The Local Marketer’s Guide to Facebook
A recent study from Constant Contact found that 82 percent of small and medium-sized businesses (SMBs) surveyed use Facebook for marketing, while according to Socialbakers more than 37,000 businesses have a presence on the social networking giant. Obviously businesses find value in interacting with customers and potential customers on Facebook, but with the arrival of Graph Search, a reimagined social search function which serves hyper-relevant search results from the user’s social graph, the company has made it clear it wants to provide a local user experience.
Facebook adds another high profile outlet and a massive audience to the growing swell of localization — unfortunately not many businesses have kept pace. The CMO Council’s Executive Director Donovan Neale-May stated in a press release announcing a new report on the importance of localization in marketing: “According to the U.S. State Department, American businesses lose $50 billion annually in potential sales because of problems with localization, so it is clear that this localization gap has a significant lost opportunity cost to any business willing to allow 30 days to pass before driving relevant content into a local marketplace.”
So what steps should local marketers take to maximize the value of their Facebook presence? First, marketers should claim location pages and optimize their presence for Graph Search. Second devise a complementary content strategy for corporate brand pages. Local marketers should also consider using Facebook ads to supplement organic pages content.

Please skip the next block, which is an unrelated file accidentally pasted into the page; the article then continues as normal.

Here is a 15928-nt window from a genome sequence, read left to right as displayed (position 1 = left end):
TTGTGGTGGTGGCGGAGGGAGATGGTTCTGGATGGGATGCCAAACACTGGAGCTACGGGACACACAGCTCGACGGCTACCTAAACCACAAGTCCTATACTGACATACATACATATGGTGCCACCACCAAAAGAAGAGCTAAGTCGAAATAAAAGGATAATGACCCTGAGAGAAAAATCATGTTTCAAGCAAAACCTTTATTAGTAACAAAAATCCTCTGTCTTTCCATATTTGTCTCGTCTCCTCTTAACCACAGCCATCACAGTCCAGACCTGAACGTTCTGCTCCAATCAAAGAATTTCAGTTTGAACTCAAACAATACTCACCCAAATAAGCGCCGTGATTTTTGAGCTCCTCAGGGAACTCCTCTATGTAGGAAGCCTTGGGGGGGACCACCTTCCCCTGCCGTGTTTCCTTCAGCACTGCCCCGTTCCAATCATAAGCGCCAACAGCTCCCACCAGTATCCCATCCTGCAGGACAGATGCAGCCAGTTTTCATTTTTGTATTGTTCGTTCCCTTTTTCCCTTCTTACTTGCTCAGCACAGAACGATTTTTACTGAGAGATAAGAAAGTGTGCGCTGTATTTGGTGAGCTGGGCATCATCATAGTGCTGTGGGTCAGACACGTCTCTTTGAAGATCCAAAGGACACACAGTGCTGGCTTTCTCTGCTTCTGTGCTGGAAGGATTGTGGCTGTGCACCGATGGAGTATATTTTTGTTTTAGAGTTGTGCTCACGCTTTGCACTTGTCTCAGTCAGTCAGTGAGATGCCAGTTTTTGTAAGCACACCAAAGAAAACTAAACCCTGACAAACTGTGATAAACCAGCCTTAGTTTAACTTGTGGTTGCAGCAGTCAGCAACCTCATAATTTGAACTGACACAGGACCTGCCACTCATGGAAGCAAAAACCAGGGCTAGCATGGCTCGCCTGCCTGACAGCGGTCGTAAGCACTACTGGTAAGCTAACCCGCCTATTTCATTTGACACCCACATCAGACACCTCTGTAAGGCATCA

Optimizing for Graph Search
While traditional search engines return relevant content from the entire Web, Facebook’s Graph Search returns highly personalized content from the searcher’s own personal network by tapping into a searcher’s social graph to find page posts, photos, videos, pages, places or anything shared publicly or with the person conducting the search on Facebook. In the new local-focused Facebook environment, relevance triggers customer engagement which, in turn, keeps location pages visible in Graph Search results and creates even more customer engagement. This cyclical process begins with brands emphasizing their storefront or franchise localization efforts.
The following steps provide local marketers a quick start guide to Graph Search success:
1. Take control
— Be sure to claim location pages on Facebook for each of your brand’s physical entities
— Ensure accuracy of location and contact information
— Merge or remove duplicate listings
— Explore the “parent/child relationship” for corporate and local pages
2. Engage the customer
— Build the local fan base
— Encourage customer reviews, likes and check-ins
— Publish relevant local content to spark engagement
— Emphasize photos and videos
Complementing Local Pages with Corporate Pages
Many companies spent a great deal of time creating, cultivating and maintaining their Facebook brand pages. And even with a new emphasis on local, corporate brand pages can still play a valuable role in local Facebook marketing. For one, the “parent/child relationship” provides Facebook premium advertisers with five or more local location pages the ability to list local store pages on the corporate brand page for easy access and identification. Even for those who don’t meet the requirements for the “parent/child relationship,” the corporate brand page should remain an active presence, providing globally-focused brand content, including engaging consumer-oriented photos, page posts, contests, etc.
The following examples illustrate unique ways the brand page can be used to complement local pages:
— Promote company-wide sales and promotions available at all locations
— Produce and curate content such as coupons usable by location pages for locally-focused outreach
— Publish philanthropic and community-oriented stories of locations (i.e. Did a local store sponsor a softball team that won the league championship? Share the story!)
The possibilities for corporate pages remain flush, so marketers shouldn’t abandon them as they create and use local pages.
Amplifying organic content through advertising